Saturdays are pretty routine as are the other six days of the week, but Saturday morning is when Abel the Deadpan Yardman comes calling with his weedeater. I provide the mower and gasoline for both machines.

Why do I call him deadpan? Well, he can smile. I have seen it, but not often. He’s been cutting the grass and doing the occasional other yard chore for years, ever since I got too shiftless to do it. He has never said a word to me beyond responding to a question.

Nary a peep.

As mentioned some weeks back, he’s more a musician than a yardman, specifically a trumpter with a local noise band.


I did some yardwork before he arrived at 10. I cleared out a small area that was filled with both sweet alyssum and weeds. The latter was getting the better of the former, and they could not be separated, so out they went, the whole little zone.

Next I watered the potted plants on the downstairs terraza before resting on a rocking chair with a glass of green juice and collagen that my child bride whipped up.

The sky is overcast, and it’s cool. says my new Kindle and its cover will arrive today. I hope so. It left San Miguel de Allende a bit after 6 a.m. I don’t know why it was in that Gringo-infested burg since it started its journey my way from Mexico City.

Climbing rose crept into the datura bush.

And that reminds me. There’s a big encampment of people in Mexico City’s Zocalo, citizens who want our megalomaniac president to resign. I hope they are successful. Someone in the opposition PAN party has introduced legislation, or something, to have the president’s mental faculties examined. Makes sense to me. He’s a whack job.

The encampment in Mexico City. Power to the people!

We’ll be having chicken, beans and rice for lunch today. I hope the Kindle arrives soon because I want to go downtown this afternoon and put my feet up for a spell.

I deserve that. I’m verily pooped.

The nosy neighbor

The Before shot. Way bigger than it appears.
The During shot.
The nosy neighbor.

As promised a couple of weeks ago in Roses of September, the final monster aloe vera has been cut down to size, not totally eliminated as we did with the other one in July, but made more manageable, more petite.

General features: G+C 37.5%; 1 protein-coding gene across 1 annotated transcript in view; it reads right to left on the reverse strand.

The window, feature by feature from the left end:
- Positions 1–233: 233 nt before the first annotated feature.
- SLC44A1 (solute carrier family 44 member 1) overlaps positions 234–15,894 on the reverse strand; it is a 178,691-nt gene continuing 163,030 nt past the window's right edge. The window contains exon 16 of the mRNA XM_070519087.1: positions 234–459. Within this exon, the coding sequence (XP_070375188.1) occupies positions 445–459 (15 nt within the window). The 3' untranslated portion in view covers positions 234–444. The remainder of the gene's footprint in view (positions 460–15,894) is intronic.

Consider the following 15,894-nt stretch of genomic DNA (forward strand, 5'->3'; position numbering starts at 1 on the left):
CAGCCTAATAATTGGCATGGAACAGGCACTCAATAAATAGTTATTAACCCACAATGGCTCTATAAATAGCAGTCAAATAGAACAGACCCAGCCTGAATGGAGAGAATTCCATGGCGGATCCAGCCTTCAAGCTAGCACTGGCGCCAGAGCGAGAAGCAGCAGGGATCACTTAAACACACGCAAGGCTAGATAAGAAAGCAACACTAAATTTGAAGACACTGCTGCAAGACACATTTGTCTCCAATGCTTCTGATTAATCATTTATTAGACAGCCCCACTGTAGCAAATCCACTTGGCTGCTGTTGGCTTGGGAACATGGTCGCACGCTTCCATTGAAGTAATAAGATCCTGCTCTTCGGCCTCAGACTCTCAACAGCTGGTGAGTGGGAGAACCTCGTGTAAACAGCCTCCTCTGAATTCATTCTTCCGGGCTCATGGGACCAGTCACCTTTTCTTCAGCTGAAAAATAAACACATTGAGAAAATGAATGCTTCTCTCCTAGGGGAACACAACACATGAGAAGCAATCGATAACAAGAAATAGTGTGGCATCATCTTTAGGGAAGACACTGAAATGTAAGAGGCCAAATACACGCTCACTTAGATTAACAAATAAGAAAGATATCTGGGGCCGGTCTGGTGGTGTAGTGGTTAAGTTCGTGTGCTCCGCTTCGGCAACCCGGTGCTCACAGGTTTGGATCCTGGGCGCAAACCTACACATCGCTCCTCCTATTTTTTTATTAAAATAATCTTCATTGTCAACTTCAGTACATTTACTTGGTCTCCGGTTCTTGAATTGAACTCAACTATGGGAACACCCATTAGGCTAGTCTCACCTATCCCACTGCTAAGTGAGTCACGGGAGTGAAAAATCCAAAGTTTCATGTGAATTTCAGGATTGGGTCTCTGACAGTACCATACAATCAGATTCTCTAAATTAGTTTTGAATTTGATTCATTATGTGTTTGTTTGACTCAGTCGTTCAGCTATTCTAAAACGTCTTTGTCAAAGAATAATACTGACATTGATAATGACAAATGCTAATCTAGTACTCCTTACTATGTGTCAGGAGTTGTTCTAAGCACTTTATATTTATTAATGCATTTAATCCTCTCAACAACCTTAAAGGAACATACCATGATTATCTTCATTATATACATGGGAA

One reason I did this is because when the rainy season fades away, we’ll be hiring guys to uproot the grass you see in the photos and replace it with stone and concrete as my ongoing lawn-replacement campaign soldiers on, perhaps to be completed before I die.

The aloe vera was poking way out over some of the grass, plus it was long overdue for some stern discipline anyway.

The rear gate was open during the butchery yesterday, so in walks the cheeky kid who lives out back, uninvited. I was sitting on the yard patio in a web chair overseeing the aloe vera trimming when he walks up and sits with me. I took his photo.

He had never been into our yard before and was quite impressed.

He, his parents and numerous siblings live across the street in what would accurately be called a miserable hovel. But he has a good attitude and is likable. When I stood up to go inside for breakfast, he walked to the dining room window and peered through the glass. I waved.

The work ended. The guys drove off with the green garbage in their pickup truck to dump God knows where — I don’t ask — and the neighbor boy was ushered out the back gate by me. Adiós, kiddo! Everything returned to normal.

The After shot.

The aloe vera appears as if it returned from a week at Weight Watchers.

Before you depart today, it will be fun to chuckle at the notions of the nutty folks on the other side of the political divide. Enjoy!

It neglected to mention the (half) black president!